With the current Takeover Regulations (that came into effect in October 2011) being fairly recent, they are being subjected to interpretation during the course of their functioning. SEBI this week issued two sets of informal guidance in the context of one takeover.
The first pertains to whether an acquirer holding less than 25% can make a voluntary offer and then acquire shares in the market during the course of the offer so as to cross that limit. SEBI’s response is in the affirmative, as Reg. 22(1) (which prevents completion of acquisitions before completion of the public offer) applies only to acquisitions under an “agreement” and not through open-market purchases. While this approach is consistent with the scheme of the regulations, it could be subjected to abuse by acquirers in the manner detailed in the company’s letter to SEBI.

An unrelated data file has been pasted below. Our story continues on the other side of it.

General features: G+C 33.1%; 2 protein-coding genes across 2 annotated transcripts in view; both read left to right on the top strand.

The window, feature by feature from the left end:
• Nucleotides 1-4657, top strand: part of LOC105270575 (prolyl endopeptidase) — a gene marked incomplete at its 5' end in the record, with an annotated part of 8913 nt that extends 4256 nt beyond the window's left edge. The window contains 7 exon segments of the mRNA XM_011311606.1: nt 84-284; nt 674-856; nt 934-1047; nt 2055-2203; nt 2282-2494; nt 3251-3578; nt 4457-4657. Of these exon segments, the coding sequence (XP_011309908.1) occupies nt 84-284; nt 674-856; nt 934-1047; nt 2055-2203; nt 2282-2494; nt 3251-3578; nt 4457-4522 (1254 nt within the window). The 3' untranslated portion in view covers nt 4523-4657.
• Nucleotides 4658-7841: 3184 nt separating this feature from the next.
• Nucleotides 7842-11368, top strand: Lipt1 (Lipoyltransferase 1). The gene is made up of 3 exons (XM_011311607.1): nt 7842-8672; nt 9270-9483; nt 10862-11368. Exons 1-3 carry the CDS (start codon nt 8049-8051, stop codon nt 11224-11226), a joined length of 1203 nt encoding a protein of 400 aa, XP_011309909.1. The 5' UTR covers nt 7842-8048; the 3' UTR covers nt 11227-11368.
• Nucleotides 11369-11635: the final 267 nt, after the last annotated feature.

The second relates to the size of a competing offer, and whether that ought to have a minimum of 26% similar to an original offer. SEBI confirmed that this was not necessary in view of the specific provisions of Reg. 20(2).Although the two sets of informal guidance deal with technical (and somewhat minor) details, they can make a significant difference in a takeover scenario, particularly one where there is an element of hostility between and acquirer and promoters, or between competing acquirers. The previous versions of the Takeover Regulations had built up a significant body of interpretation through orders of the court, the Securities Appellate Tribunal and SEBI. That looks set to continue under the new dispensation as well. Since litigation during the course of a takeover can result in considerable delays that may be disastrous to investors due to adverse price movements in the interim, speedy decision-making is of the essence.